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Use current fire management best practices: Restore pitch pine woodlands

Adaptation Strategies and Actions

Use current fire management best practices: Restore pitch pine woodlands

Adaptation type: 
Land and forest stewardship or restoration


Use current fire management best practices to maintain ecosystem processes


Restore pitch pine woodlands
It is believed that native forests, functioning as they have evolved to over time, will provide the most resilient forests.  Pitch pine-scrub oak forests are a unique part of Massachusetts' landscape and are home to a number of rare moths. This type of forest is fire-dependent, which means that it needs periodic fires to regenerate itself. Without periodic fires, these forests turn into closed-canopy white pine and red maple forests.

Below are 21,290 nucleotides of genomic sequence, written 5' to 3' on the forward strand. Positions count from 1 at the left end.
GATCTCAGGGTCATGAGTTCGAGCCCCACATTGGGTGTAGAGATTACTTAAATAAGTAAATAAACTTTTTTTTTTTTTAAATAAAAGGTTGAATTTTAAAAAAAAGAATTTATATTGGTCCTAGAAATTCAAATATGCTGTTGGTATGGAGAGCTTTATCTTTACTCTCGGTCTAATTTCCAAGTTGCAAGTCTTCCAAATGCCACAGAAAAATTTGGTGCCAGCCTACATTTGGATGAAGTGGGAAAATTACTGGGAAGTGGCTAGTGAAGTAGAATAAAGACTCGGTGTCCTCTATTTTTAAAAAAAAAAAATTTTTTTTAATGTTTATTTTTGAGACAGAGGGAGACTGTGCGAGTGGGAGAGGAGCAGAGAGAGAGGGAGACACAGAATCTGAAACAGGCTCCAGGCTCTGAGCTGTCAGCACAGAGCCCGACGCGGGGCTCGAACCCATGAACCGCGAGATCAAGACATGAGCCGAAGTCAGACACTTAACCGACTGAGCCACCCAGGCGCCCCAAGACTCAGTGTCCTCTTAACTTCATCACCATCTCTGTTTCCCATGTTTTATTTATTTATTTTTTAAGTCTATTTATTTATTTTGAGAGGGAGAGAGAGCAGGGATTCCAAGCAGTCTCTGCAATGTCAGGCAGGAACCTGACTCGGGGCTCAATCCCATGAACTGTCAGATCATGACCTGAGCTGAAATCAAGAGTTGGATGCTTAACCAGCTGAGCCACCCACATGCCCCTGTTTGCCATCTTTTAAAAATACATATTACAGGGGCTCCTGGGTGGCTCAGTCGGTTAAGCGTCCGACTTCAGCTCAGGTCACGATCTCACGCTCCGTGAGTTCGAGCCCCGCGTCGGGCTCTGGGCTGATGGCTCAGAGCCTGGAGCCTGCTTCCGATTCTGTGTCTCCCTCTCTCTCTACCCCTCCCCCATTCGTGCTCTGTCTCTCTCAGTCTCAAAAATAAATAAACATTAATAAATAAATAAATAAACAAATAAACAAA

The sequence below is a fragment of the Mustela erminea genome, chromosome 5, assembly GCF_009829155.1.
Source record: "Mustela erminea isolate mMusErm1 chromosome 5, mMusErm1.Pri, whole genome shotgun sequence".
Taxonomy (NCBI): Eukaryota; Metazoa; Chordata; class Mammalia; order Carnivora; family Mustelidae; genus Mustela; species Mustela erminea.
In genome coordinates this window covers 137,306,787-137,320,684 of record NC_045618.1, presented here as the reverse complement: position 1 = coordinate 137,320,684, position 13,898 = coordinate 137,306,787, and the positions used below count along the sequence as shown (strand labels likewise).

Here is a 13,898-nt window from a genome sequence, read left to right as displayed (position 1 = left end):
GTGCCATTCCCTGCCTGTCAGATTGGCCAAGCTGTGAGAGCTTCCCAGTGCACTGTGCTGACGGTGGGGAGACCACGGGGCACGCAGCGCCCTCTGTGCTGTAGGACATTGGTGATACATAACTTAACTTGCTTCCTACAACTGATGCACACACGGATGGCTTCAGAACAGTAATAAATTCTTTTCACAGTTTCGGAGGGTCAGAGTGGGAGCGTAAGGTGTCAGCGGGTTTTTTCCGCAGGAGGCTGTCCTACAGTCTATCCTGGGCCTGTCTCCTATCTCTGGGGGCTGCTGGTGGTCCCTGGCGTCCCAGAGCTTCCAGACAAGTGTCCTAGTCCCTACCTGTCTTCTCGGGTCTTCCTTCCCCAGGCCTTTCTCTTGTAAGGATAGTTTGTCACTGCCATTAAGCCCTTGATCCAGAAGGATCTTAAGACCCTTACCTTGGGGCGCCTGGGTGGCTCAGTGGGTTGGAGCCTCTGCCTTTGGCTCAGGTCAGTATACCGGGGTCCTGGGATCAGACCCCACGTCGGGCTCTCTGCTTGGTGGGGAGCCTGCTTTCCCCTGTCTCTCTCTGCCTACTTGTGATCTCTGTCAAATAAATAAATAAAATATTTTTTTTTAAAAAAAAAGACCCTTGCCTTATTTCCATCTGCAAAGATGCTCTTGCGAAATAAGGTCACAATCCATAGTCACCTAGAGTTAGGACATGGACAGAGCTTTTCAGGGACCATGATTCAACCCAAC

Where politically feasible, a prescribed burn will help to maintain this important and unique forest type and may be the most efficient way to remove forest fuels before they accumulate to dangerous levels. Extreme care must be taken, including proper permitting and preparation. Contact your local fire department about fire regulations. If prescribed burns are not feasible, enhancement plantings of pitch pine may help maintain this forest type.

Target Species, Species Groups, Habitats and Stressors

Habitats and Species Groups: 

Scope and Constraints

Ongoing action
Higher cost category


Forestry Goal 2: Reduce stress to forests

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